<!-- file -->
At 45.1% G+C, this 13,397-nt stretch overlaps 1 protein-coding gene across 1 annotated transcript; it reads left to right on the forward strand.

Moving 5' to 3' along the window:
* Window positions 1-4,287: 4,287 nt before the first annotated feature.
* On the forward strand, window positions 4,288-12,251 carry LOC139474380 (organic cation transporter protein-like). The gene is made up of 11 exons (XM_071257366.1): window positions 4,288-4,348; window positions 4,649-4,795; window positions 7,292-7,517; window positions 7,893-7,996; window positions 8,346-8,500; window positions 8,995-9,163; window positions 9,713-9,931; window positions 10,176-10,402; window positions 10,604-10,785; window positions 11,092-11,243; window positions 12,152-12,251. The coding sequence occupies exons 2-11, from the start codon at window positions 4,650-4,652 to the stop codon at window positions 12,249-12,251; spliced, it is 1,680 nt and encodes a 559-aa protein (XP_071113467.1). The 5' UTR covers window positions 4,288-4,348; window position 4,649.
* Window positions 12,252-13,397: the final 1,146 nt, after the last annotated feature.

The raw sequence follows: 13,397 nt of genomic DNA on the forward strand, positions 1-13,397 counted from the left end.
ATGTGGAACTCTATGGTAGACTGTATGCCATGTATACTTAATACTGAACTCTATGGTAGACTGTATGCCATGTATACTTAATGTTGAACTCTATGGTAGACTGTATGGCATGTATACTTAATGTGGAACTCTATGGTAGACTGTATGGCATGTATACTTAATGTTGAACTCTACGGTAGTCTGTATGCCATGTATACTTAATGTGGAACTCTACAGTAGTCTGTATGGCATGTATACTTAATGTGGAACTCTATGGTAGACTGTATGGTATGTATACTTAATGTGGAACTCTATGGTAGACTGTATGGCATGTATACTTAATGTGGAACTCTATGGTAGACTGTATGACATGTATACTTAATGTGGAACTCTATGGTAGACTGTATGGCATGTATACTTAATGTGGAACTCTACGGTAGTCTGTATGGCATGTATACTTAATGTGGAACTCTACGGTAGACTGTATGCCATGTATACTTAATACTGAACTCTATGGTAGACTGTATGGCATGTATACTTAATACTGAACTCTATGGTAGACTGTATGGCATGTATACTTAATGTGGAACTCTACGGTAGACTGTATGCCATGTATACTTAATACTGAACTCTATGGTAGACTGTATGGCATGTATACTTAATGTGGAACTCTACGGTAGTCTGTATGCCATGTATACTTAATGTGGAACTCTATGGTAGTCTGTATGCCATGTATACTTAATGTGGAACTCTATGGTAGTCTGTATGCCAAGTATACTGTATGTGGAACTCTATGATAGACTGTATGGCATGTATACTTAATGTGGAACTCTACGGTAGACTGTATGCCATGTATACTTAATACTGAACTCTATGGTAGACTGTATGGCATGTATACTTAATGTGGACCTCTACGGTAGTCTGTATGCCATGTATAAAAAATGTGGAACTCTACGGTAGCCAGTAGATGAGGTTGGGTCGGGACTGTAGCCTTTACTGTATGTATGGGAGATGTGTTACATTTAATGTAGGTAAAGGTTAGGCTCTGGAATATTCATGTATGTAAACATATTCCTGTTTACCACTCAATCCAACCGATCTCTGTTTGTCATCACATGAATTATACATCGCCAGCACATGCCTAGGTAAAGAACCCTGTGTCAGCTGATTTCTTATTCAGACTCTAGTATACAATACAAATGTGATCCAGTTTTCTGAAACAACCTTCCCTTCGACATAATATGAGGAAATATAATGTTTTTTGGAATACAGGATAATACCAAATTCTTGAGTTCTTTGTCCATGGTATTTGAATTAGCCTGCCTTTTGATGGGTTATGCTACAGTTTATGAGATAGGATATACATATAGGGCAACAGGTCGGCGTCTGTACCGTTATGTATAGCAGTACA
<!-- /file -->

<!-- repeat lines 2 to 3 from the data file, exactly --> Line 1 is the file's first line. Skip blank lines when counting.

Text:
Moving 5' to 3' along the window:
* Window positions 1-4,287: 4,287 nt before the first annotated feature.